Last Saturday, 21 April, the Spanish Government issued a new decree (see BOE, cheerfully called “de medidas urgentes de racionalización del gasto público en el ámbito educativo.” According to this decree, although university teachers are still supposed to teach 24 ECTS credits a year (= 4 semestral subjects), this workload may be increased or decreased, depending on the commitment to research of the said teachers.

This is measured in research assessment periods (the famous ‘tramos’): a senior lecturer (‘titular’) needs 3 to be honoured with an 8-ECTS credit reduction; a full professor (‘catedrático’) needs 4. If, no matter what rank you belong to, you have fewer ‘tramos’, then you can be asked to teach up to 32 ECTS credits. The UAB is debating these days how to apply the decree, as the schedule for next year is almost finished. Also, the figures fit badly our subjects, which are 6, 9 or 12 ECTS credits.

Here’s my personal view: I’m VERY worried, as this decree does not distinguish between teachers who simply do not do any kind of research and never have, and young/er teachers who have not had the time to accumulate 3 ‘tramos’ but who do struggle to do research and teach 24 ECTS credits (plus admin work). It’s easy to see that, if asked to teach more, our research –for I myself don’t have the magical 3 ‘tramos’– will suffer for it. In contrast, senior teachers with plenty of research to their names are privileged for that, but not really encouraged to gain a fourth or fifth ‘tramo,’ depending on the case.

I must say that I fully agree that teachers who don’t do research should have a greater workload. 30 or 32 ECTS credits seems right. To begin with, I’ve never understood why the university tolerates that some teachers –including professors who got tenure before ‘tramos’ were established back in 1982 (I think)– do no research whatsoever. Since, however, they are tolerated, then it is obvious that as these teachers have more time in their hands than us, researchers, they should either teach more or run all the admin in the Department. I know this might irk some colleagues but I’d really like to know on what they spend the time that we researchers use for, well, research. I know that my life would be relatively stress-free if I only taught my classes.

Using research assessment periods as the measuring rod is both clever and perverse. As they are notoriously hard to get, many (young/er) teachers will consider whether they’re worth the effort in comparison to teaching an extra subject; they might even decide to give up research altogether. This will indeed help the Government save money, as they’ll have to pay for fewer ‘tramos’ and there will be also fewer candidates, in the case of senior lecturers, to apply for tenure as full professors. Not to mention the savings in staff, as fewer teachers will suffice. In any case, with increased fees (also itemised in the decree), we’ll have fewer students –ironically, we might not need to teach 32 ECTS credits at all!

Finally, if the Department in question has enough resources (and students), there will be no need to force researchers to teach 32 ECTS credits, but if that’s not the case, the fight will be hard. If, suppose, I get my third ‘tramo’ and demand to teach 16 ECTS credits –it would be stupid of me not to do so– someone else will have to teach the 8-credit difference. That is to say: one of my colleagues will be ‘punished’ for my (supposed) efficiency even though s/he might be a better researcher than myself but just younger or less fortunate when applying for ‘tramos’. Tough luck…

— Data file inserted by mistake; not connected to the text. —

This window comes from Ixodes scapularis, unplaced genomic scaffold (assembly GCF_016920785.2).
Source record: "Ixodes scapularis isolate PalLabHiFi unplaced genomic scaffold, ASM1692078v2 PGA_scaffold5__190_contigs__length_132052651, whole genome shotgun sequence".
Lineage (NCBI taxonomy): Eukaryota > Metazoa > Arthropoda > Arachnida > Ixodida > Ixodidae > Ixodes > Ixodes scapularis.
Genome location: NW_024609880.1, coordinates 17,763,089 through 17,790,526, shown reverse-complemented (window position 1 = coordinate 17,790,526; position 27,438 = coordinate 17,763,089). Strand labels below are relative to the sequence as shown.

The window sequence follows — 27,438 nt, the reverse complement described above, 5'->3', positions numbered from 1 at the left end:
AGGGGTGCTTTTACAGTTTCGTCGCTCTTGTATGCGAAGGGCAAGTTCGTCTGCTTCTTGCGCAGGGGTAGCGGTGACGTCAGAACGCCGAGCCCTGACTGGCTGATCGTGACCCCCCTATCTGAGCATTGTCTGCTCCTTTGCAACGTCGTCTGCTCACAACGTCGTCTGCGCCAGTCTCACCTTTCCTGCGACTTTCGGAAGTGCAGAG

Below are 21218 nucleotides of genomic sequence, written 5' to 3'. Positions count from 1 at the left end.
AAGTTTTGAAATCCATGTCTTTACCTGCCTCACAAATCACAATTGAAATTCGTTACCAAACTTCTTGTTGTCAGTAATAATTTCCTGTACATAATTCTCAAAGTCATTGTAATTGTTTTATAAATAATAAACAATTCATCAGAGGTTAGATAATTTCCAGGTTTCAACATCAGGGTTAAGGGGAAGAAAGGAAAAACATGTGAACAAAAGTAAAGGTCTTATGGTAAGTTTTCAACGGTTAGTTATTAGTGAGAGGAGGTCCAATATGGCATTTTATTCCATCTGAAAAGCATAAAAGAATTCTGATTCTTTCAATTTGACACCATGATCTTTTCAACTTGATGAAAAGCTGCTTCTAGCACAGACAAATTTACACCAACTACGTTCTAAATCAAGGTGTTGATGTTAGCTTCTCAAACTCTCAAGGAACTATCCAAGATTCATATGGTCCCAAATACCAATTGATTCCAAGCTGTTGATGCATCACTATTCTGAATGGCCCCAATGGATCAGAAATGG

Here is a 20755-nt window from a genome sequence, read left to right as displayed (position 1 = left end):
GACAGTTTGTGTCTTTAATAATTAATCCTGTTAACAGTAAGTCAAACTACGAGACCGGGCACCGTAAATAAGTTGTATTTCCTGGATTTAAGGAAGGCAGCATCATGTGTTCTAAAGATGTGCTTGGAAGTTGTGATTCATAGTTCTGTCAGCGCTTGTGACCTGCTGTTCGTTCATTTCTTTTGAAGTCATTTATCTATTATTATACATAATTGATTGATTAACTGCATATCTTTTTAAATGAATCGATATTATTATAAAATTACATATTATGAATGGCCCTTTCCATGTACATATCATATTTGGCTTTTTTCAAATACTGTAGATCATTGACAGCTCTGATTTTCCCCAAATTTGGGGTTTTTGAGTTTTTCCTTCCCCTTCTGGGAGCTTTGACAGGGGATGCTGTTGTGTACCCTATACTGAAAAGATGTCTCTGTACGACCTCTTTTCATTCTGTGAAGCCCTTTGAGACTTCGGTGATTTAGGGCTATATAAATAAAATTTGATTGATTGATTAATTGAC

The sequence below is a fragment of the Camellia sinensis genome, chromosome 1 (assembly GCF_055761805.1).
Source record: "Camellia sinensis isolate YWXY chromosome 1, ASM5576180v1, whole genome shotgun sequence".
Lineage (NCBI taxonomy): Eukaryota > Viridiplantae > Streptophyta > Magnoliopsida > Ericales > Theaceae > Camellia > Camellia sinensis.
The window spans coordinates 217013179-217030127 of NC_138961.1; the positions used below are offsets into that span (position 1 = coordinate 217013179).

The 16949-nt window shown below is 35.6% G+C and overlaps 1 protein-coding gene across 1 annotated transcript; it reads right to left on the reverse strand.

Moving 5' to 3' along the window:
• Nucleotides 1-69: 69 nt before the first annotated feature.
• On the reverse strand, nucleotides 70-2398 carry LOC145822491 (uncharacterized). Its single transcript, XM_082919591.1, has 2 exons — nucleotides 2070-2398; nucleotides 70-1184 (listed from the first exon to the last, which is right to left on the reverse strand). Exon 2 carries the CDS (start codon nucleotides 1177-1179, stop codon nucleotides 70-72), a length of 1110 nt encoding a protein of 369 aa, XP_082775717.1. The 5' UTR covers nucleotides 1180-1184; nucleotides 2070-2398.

I forgot to say that, with the new UAB regulations, credits are combined with the number of students in class, so that my 6 credits for the first-year subject Literatura del s. XX (92 students registered) amount actually to 10, whereas my 6 credits for the MA subject Postmodern Textualities and Sexualities (5 students) count as just 4’5 credits. Teachers working in the first and second year might end up, thus, teaching the equivalent of 50 ECTS; those in the fourth year and the MA less than 10.

How this rationalizes anything is beyond me. Deep sigh… multiplied by 32.


  1. Very honest. It’s ashaming the way things work at the University. It seems as if the system perpetuates the power of the ones who had the chance to live a better economical era and clearly punish and reject those who, supposedly with the same rights, try to find their place in the academic world.

    I personally think that teachers who don’t want to do research should teach more hours. In any case, I can’t conceive someone working at university without doing research at all. Shame on them!

  2. As there is a requirement that you must not only have a number of positive assessment periods but also you should have the last one too, there’s no telling what will happen from now on… perhaps there will be less and less people getting their latest period, and having to teach 32 credits while having three positive evaluations… in the past. The regulation seems to have been done in a hurry and without much flexibility. A good critique, one has to agree with your position!

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